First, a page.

UN report on Somalia piracy highlights illegal fishing link

By AT editor - 18 October 2016 at 5:53 pm
UN report on Somalia piracy highlights illegal fishing link

Somali pirate gangs are holding 39 hostages, five of them from Kenya, according to a United Nations Security Council report that highlights the continued role of illegal fishing and its links to piracy risks.

The annual update on piracy and security interventions off the coast of Somalia listed the Kenyan hostages as well as 26 people held from the Naham 3, a vessel from Oman, and 10 hostages from the Iranian Siraj.

An additional three hostages were taken from the Abdi Khan, registered in Yemen. All of the hostages were taken from smaller vessels, according to the United Nations Office on Drugs and Crime (UNODC).

A slight rise in piracy attacks to a total of 15 still results in what is a fraction of those reported in 2011, when pirate attacks peaked at 237. Despite that continued progress, authorities remain concerned about the link between illegal and unregulated fishing operations and the incidence of piracy at sea.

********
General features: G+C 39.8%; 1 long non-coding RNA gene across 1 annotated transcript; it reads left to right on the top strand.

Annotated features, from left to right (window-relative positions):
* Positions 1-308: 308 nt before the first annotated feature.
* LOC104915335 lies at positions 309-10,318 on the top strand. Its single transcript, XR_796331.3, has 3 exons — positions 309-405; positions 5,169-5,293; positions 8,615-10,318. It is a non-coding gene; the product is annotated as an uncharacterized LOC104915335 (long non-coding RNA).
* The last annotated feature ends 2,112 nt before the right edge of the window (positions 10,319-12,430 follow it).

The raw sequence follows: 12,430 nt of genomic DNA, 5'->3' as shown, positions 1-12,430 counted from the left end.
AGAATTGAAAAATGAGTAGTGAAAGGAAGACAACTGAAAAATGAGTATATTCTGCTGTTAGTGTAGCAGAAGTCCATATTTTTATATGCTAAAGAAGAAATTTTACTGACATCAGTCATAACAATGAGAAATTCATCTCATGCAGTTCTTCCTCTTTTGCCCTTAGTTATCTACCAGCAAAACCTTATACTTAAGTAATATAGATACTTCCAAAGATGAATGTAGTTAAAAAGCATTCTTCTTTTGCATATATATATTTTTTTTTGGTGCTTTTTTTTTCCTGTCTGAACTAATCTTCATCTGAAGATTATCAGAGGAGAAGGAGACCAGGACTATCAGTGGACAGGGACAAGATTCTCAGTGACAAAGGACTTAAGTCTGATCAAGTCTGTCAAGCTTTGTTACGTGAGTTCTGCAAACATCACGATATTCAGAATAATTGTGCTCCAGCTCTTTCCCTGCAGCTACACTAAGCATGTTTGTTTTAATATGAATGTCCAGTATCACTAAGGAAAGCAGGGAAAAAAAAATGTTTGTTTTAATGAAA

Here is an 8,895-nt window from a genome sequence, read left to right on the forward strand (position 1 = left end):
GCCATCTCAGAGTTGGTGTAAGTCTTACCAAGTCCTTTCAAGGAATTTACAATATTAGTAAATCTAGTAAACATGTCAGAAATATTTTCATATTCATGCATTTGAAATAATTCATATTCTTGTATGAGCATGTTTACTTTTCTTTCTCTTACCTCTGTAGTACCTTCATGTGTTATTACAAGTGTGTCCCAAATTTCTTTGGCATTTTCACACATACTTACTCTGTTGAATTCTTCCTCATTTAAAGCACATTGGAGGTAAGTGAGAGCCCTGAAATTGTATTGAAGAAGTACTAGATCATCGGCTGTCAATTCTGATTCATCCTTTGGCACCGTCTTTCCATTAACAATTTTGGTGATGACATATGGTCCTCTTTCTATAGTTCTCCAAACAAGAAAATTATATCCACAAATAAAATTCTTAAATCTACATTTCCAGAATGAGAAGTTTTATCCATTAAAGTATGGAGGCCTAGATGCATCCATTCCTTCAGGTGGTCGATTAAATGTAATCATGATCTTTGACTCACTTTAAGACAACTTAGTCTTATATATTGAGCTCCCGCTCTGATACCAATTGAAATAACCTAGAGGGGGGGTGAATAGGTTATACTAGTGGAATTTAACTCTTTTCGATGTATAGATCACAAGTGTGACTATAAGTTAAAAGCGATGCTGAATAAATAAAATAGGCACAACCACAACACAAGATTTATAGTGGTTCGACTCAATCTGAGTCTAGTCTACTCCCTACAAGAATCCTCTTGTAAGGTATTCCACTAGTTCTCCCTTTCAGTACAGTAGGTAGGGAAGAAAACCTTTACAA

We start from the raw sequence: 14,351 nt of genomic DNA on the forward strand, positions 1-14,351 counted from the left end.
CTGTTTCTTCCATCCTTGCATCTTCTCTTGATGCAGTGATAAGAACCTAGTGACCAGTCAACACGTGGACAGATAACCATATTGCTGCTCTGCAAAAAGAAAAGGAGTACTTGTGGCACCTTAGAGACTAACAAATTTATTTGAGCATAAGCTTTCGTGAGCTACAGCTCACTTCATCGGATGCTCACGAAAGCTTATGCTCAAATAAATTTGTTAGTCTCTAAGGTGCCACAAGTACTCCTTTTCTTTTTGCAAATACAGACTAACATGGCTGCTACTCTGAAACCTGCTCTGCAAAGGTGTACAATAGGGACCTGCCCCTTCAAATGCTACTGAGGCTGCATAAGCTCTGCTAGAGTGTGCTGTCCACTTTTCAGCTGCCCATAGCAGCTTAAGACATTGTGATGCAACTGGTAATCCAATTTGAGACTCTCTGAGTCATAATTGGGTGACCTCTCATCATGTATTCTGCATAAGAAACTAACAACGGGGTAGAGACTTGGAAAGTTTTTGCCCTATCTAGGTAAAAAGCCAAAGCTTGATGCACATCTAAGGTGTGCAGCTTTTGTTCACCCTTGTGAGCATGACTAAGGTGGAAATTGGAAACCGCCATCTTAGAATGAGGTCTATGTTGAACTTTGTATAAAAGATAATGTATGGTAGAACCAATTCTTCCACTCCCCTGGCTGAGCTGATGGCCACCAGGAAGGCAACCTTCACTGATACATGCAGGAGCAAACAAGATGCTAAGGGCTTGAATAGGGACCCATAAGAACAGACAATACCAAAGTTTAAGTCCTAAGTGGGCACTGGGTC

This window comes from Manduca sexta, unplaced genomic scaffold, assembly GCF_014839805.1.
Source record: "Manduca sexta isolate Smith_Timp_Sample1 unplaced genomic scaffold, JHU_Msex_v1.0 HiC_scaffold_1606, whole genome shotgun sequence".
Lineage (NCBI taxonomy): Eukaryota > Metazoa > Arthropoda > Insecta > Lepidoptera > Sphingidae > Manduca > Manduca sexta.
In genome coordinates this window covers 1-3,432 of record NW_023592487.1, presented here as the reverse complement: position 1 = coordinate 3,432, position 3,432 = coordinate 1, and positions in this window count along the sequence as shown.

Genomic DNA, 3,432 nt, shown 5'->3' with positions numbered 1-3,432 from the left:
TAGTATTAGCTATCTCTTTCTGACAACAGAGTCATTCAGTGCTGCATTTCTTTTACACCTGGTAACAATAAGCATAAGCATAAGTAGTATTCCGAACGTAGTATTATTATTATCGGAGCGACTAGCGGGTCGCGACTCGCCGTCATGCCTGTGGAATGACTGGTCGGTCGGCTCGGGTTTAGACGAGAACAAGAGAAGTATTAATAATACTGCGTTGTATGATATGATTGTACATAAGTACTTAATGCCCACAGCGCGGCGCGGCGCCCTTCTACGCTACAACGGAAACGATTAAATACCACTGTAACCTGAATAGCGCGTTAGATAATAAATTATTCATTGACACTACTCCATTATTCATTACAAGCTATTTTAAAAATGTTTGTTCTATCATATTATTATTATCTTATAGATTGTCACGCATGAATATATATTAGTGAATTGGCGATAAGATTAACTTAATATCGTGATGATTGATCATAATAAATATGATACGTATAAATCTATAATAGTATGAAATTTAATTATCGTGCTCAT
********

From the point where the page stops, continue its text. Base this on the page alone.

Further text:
“The rise in the number of seafarers held by pirates in 2015 is largely attributable to hijackings of small fishing vessels,” said the report. “Many local communities view ransom payments for hostages as compensation for what they perceive as fishing revenue lost through illegal, unreported and unregulated fishing by such vessels.”

This ultimately creates a driver for Horn of Africa pirate gangs, the UNSC assessment said.

Only one hostage has been released this year. A Kenyan man was rescued by Somali security forces in February after he was kidnapped onshore and held in the Mudug region. James Gachamba Kuria was returned to Kenya, but Lois Njoki, a female companion working to deliver medicine in Somalia, remains held, the Daily Nation reports.

Organized groups in Mudug and the Horn of Africa east of Boosaasoin Puntland remain a concern, the report said, with the potential for pirate activity to increase in “a security vacuum” caused by the political instability in Somalia and limits to the scope of an international naval force’s presence.

Image: United Nations, European Union

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